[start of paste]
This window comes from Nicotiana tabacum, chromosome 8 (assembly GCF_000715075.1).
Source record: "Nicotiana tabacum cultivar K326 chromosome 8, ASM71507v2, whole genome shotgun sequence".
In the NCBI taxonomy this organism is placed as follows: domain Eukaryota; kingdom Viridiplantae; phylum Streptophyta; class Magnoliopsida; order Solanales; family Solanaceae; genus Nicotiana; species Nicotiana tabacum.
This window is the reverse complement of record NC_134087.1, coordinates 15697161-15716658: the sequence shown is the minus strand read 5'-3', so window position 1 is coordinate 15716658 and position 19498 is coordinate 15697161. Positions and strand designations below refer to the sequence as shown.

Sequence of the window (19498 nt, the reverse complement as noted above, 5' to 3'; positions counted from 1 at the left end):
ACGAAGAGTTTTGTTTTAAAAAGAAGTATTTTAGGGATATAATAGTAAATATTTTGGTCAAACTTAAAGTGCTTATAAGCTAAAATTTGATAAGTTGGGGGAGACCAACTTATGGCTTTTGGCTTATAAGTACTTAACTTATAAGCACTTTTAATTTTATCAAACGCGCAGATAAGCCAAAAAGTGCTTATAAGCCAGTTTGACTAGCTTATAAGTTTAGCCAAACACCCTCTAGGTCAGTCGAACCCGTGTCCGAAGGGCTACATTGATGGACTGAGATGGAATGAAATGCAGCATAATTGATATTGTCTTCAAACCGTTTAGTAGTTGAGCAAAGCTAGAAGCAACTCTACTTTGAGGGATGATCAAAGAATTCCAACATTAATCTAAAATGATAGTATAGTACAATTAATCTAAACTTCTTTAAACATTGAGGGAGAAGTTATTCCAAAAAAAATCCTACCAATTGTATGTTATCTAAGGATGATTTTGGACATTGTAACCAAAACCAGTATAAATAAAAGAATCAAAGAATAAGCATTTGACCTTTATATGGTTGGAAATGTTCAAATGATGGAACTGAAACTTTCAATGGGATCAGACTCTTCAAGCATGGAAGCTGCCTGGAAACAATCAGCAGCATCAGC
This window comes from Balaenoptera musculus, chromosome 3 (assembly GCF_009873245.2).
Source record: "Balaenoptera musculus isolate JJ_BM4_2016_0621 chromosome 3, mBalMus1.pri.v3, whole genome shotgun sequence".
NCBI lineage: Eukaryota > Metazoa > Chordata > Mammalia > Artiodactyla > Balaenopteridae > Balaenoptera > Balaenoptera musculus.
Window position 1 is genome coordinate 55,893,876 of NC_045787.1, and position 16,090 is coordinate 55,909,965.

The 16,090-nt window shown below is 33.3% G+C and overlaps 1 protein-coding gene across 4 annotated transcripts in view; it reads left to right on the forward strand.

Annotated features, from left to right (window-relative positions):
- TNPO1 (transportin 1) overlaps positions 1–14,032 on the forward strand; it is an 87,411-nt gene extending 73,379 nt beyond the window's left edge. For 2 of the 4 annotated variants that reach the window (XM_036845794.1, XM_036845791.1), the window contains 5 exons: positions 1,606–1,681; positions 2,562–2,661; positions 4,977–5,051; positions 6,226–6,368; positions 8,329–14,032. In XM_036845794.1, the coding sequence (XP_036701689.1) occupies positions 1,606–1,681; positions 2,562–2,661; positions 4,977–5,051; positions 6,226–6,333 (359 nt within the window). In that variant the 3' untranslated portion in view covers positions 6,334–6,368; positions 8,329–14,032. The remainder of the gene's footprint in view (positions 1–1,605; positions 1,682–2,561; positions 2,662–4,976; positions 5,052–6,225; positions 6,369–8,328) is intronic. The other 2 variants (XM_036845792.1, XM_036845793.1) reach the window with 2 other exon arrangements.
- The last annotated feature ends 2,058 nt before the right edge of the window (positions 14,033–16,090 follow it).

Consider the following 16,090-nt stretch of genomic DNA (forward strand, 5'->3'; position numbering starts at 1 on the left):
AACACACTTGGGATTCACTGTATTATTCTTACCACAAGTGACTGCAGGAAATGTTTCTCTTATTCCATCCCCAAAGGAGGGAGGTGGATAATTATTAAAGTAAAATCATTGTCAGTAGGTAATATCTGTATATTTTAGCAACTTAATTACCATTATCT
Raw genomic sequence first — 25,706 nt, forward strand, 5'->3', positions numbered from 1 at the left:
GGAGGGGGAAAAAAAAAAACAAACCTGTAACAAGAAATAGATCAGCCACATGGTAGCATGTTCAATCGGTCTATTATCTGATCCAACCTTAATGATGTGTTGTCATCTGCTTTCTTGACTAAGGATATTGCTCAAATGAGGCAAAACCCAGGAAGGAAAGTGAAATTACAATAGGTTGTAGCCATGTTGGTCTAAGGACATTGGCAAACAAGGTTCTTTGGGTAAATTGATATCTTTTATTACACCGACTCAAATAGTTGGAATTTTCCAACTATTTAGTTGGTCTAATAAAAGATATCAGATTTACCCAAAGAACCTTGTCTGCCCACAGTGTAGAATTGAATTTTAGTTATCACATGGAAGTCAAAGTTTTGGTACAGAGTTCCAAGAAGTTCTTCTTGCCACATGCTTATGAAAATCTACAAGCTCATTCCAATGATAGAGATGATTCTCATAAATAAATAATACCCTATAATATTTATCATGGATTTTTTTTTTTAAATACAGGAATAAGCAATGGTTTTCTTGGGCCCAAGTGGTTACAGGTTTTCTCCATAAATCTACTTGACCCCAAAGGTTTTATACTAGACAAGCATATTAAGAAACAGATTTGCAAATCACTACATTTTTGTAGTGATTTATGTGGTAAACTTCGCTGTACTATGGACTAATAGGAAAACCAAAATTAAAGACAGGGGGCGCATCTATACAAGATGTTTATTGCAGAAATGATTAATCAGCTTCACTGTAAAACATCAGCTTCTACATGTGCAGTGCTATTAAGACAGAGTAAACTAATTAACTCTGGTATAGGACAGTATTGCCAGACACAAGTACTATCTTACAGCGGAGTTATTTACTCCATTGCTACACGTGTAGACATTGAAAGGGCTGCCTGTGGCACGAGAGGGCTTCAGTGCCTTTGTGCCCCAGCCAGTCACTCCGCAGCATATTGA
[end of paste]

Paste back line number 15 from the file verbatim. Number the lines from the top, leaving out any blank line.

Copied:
Consider the following 16,090-nt stretch of genomic DNA (forward strand, 5'->3'; position numbering starts at 1 on the left):